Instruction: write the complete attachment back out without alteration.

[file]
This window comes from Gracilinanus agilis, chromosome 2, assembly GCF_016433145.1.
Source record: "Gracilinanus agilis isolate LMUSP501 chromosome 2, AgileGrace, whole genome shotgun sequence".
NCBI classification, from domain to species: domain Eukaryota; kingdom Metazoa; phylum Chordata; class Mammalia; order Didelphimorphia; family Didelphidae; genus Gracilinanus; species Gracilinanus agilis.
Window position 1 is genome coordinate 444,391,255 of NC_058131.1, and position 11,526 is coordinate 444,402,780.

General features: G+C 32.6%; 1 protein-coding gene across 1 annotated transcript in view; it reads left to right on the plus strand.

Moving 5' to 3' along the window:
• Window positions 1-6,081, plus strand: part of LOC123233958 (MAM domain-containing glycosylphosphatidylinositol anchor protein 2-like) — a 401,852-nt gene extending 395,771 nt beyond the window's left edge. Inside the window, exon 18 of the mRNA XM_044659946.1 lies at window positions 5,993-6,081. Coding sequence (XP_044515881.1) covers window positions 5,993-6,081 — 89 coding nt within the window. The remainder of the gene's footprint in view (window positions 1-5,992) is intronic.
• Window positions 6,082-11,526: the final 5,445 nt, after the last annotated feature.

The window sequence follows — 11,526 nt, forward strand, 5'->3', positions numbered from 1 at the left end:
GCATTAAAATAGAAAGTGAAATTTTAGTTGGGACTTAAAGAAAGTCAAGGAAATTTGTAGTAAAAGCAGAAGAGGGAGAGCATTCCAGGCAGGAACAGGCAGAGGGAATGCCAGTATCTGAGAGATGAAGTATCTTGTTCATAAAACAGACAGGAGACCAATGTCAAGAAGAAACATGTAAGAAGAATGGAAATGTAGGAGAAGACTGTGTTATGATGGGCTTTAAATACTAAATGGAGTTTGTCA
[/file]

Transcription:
This window comes from Gracilinanus agilis, chromosome 2, assembly GCF_016433145.1.
Source record: "Gracilinanus agilis isolate LMUSP501 chromosome 2, AgileGrace, whole genome shotgun sequence".
NCBI classification, from domain to species: domain Eukaryota; kingdom Metazoa; phylum Chordata; class Mammalia; order Didelphimorphia; family Didelphidae; genus Gracilinanus; species Gracilinanus agilis.
Window position 1 is genome coordinate 444,391,255 of NC_058131.1, and position 11,526 is coordinate 444,402,780.

General features: G+C 32.6%; 1 protein-coding gene across 1 annotated transcript in view; it reads left to right on the plus strand.

Moving 5' to 3' along the window:
• Window positions 1-6,081, plus strand: part of LOC123233958 (MAM domain-containing glycosylphosphatidylinositol anchor protein 2-like) — a 401,852-nt gene extending 395,771 nt beyond the window's left edge. Inside the window, exon 18 of the mRNA XM_044659946.1 lies at window positions 5,993-6,081. Coding sequence (XP_044515881.1) covers window positions 5,993-6,081 — 89 coding nt within the window. The remainder of the gene's footprint in view (window positions 1-5,992) is intronic.
• Window positions 6,082-11,526: the final 5,445 nt, after the last annotated feature.

The window sequence follows — 11,526 nt, forward strand, 5'->3', positions numbered from 1 at the left end:
GCATTAAAATAGAAAGTGAAATTTTAGTTGGGACTTAAAGAAAGTCAAGGAAATTTGTAGTAAAAGCAGAAGAGGGAGAGCATTCCAGGCAGGAACAGGCAGAGGGAATGCCAGTATCTGAGAGATGAAGTATCTTGTTCATAAAACAGACAGGAGACCAATGTCAAGAAGAAACATGTAAGAAGAATGGAAATGTAGGAGAAGACTGTGTTATGATGGGCTTTAAATACTAAATGGAGTTTGTCA